THE GOBLIN CHRONICLES #1 Ape Entertainment

I really liked this trip into fantasy. In the first few pages, the reader is treated to your typical big battle scenes where armies of faceless warriors clash. There’s some nice narration describing the cycle of violence that goes on in this land where elves, shape shifters, wizards, and goblins take part in a never-ending battle. But just when you think you’re going down a well-worn path, the focus shifts to the story of a young goblin who will most likely play a big part in this war. The tone is light. Although the stakes are dire, the scenes with the goblin child (Gorim) and the motley crew that he happens upon when he gets lost on a hunting trip are breezy and fun. The story turns into a WIZARD OF OZ-like tale where all of these different characters must band together to take on insurmountable odds. I liked the art quite a bit, too. Colin Fogel does a great job of making the characters distinct and down-right cute. He has a good grip on emotion and space within a panel. One criticism lies in the fact that the art could use some inking. Fogel’s art is very sketchy and I was sometimes distracted by this. But the strength of the stories and imagery well made up for it. Recommended for those who enjoy fantasy in a fun light. – Ambush Bug


When I first saw the cover to ROGUE ANGEL, I mistakenly thought it was a comic aimed directed to me. I mean, since I’m bald, it would make sense for me to give the hair growth product a try in its new gel form. I just had no idea that IDW Publishing had ventured into the realm of personal hair growth formulas…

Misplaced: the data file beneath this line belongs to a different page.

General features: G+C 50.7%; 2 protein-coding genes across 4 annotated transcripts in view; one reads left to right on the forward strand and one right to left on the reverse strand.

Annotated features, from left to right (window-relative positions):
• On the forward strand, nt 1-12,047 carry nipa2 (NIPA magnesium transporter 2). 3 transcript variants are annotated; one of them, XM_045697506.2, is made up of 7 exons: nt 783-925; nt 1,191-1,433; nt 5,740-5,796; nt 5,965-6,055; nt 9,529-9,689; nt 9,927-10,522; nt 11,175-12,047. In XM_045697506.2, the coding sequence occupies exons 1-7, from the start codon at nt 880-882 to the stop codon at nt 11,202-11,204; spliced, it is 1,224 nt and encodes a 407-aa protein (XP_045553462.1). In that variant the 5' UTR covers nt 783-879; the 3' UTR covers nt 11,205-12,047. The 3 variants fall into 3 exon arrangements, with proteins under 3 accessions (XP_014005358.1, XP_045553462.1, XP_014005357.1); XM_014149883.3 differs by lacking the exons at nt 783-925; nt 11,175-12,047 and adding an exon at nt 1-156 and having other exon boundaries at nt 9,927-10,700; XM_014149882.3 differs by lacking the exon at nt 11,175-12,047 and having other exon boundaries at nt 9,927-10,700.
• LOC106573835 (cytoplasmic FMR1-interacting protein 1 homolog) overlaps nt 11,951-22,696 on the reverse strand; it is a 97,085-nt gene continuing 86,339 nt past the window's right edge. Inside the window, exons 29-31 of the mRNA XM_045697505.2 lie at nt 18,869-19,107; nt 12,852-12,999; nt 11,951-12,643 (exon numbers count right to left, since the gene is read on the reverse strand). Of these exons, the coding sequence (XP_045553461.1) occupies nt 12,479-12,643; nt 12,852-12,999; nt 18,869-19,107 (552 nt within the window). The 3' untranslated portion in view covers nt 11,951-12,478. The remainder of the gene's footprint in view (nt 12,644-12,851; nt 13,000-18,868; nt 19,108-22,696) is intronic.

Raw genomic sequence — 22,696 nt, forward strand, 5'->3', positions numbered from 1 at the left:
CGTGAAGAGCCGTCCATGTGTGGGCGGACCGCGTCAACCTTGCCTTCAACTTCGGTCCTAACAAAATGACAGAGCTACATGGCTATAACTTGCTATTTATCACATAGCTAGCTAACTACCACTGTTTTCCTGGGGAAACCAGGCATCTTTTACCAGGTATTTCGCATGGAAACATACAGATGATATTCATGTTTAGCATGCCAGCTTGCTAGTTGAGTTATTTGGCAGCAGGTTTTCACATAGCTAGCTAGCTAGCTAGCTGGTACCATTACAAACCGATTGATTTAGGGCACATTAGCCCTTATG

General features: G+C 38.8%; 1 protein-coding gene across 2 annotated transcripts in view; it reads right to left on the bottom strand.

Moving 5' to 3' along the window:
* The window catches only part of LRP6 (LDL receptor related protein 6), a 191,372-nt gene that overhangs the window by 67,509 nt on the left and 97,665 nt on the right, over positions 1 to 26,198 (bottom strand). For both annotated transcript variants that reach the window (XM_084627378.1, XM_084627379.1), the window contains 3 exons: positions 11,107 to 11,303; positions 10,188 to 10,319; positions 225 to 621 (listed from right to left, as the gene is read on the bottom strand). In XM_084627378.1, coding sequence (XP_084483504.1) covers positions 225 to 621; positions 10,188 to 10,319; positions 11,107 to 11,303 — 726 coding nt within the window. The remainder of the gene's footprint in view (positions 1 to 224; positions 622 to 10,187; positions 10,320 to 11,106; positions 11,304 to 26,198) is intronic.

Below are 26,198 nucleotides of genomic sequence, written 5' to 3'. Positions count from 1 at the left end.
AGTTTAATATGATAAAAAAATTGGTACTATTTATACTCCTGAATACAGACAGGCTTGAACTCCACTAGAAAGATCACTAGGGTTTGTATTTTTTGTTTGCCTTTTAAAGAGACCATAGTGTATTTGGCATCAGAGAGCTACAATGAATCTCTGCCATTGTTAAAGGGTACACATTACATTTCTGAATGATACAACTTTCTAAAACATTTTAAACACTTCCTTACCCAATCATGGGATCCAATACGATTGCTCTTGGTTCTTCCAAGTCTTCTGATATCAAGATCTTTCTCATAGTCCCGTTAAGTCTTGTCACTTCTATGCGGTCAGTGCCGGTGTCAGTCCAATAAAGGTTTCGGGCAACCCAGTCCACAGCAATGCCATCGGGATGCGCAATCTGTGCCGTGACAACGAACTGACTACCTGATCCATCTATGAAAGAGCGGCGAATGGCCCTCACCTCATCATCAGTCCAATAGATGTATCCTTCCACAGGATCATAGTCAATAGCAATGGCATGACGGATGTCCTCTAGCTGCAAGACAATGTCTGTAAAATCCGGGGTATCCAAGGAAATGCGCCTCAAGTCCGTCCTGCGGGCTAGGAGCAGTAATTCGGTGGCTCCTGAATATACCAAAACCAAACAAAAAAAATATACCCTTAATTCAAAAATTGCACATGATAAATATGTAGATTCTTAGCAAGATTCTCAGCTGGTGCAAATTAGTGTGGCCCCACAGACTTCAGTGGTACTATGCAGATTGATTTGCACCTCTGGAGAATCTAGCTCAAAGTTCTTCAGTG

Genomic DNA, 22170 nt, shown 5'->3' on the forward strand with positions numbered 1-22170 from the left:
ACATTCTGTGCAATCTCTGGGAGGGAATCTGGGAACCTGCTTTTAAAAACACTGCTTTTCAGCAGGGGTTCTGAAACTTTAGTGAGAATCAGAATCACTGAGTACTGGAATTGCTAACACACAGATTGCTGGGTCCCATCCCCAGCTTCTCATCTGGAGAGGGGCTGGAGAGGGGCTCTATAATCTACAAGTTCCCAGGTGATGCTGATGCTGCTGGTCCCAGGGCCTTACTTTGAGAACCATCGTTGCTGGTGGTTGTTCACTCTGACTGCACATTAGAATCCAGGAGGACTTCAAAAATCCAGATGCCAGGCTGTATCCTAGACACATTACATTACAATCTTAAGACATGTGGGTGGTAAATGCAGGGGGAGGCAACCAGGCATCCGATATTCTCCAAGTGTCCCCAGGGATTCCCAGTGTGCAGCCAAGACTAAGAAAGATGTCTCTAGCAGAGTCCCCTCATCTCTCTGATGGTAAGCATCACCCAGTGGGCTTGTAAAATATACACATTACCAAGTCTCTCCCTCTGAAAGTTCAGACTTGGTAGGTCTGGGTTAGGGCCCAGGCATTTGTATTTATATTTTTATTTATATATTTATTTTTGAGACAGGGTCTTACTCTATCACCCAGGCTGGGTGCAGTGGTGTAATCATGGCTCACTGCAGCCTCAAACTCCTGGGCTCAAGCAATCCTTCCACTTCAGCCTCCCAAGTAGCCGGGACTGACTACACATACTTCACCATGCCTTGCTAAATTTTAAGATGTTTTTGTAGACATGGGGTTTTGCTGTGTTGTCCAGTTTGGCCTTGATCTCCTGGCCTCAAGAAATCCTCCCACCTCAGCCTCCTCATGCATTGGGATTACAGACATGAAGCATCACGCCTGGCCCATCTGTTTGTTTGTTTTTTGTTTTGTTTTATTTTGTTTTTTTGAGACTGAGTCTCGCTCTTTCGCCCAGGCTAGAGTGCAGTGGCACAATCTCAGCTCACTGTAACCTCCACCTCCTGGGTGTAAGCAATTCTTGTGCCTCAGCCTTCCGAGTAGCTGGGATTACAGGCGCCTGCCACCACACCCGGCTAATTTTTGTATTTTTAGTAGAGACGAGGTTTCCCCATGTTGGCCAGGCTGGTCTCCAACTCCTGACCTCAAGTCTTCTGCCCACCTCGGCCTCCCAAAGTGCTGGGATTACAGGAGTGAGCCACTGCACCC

Ok, this was my first experience with ROGUE ANGEL. Comparisons to Lara Croft are likely. They are both curvy archeologists. Both prefer to be scantily clad as they go on their missions. And both seem to bound into trouble wherever they go. But Lara Croft doesn’t have a mystical sword thingee that appears whenever she’s in trouble. Rogue Angel does. It’s a fun romp and it does look like writer Barbara Kesel has done her homework and researched some obscure historical facts to make this a little more meaty than your typical Bad Girl book. The art by Renae De Liz is definitely dynamic. Sure, it’s T & A heavy. This Rogue Angel is a curvy gal, but the panels are vivid and varied. If you’re into the Bad Girl type books, this may be one to check out. – Ambush Bug

HACK/SLASH #8 Devil’s Due Publishing

I want to like this book. The premise is pretty strong. A “last girl” survivor and an actual mindless brute (a la Jason Voorhees) team up to track down other serial killers. I’ve heard lots of good things, but never really checked out an actual issue. This may not have been the best one to check out if you’re a HACK/SLASH newb though. The plot is definitely exposition heavy and very, very melodramatic. Seems being a lesbian is tough. And I guess it’s especially tough when you’re a hot, Goth lesbian. That’s the message I got from this issue of HACK/SLASH. I’m sure that previous and future issues of this series would rock my socks off. It’s definitely up my alley, since I love me some serial killers almost as much as I love me some zombies. But this issue wasn’t the deal sealer. Maybe I’ll check out future issues to see if this talk/drama heavy issue is the norm or just a breath between stalkings. – Ambush Bug